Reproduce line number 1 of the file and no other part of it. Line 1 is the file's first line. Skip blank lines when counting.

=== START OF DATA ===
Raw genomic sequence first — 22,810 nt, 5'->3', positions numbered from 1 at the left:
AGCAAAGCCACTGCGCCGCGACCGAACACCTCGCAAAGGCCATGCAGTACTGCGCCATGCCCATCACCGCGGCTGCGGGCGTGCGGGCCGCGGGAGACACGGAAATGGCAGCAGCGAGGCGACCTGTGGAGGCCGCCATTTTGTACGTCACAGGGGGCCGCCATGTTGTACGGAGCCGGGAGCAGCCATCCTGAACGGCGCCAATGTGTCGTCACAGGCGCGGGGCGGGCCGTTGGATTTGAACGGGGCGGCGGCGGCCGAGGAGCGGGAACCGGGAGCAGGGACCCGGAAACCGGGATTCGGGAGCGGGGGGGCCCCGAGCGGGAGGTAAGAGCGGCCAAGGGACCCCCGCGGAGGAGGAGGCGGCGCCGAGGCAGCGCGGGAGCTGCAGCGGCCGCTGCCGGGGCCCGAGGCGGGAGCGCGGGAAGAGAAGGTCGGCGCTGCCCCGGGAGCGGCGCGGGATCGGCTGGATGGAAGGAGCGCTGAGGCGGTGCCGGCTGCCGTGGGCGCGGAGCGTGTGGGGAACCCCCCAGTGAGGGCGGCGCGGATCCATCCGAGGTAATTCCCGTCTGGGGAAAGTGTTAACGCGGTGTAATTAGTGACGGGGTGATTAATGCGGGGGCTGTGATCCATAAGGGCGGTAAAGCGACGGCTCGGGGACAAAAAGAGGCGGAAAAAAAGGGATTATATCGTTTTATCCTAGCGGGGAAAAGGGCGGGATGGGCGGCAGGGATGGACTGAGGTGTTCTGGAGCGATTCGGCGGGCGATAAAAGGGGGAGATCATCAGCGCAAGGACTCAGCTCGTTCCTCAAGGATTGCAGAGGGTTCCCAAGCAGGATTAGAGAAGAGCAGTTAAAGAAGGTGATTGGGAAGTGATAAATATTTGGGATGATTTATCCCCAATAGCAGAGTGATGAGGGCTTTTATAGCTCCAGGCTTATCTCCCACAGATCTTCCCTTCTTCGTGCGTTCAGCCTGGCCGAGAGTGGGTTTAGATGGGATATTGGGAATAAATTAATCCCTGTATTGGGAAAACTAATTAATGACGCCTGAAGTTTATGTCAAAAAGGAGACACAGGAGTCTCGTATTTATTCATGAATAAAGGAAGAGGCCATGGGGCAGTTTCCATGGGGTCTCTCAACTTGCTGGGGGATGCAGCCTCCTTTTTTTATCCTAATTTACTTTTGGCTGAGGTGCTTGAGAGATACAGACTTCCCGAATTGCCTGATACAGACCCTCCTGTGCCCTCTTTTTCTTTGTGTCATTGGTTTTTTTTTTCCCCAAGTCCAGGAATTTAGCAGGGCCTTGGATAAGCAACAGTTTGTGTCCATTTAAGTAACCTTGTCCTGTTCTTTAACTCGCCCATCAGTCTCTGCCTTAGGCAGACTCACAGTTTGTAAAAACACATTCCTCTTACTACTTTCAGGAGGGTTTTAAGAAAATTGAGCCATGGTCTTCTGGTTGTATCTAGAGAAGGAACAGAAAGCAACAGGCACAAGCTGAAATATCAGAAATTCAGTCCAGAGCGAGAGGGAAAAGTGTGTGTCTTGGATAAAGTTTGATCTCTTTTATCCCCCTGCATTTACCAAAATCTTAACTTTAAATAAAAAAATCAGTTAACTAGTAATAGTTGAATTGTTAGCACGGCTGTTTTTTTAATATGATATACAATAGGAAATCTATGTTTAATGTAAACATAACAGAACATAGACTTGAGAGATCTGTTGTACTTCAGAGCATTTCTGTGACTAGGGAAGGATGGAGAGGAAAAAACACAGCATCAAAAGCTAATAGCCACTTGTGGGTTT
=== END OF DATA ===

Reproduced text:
Raw genomic sequence first — 22,810 nt, 5'->3', positions numbered from 1 at the left: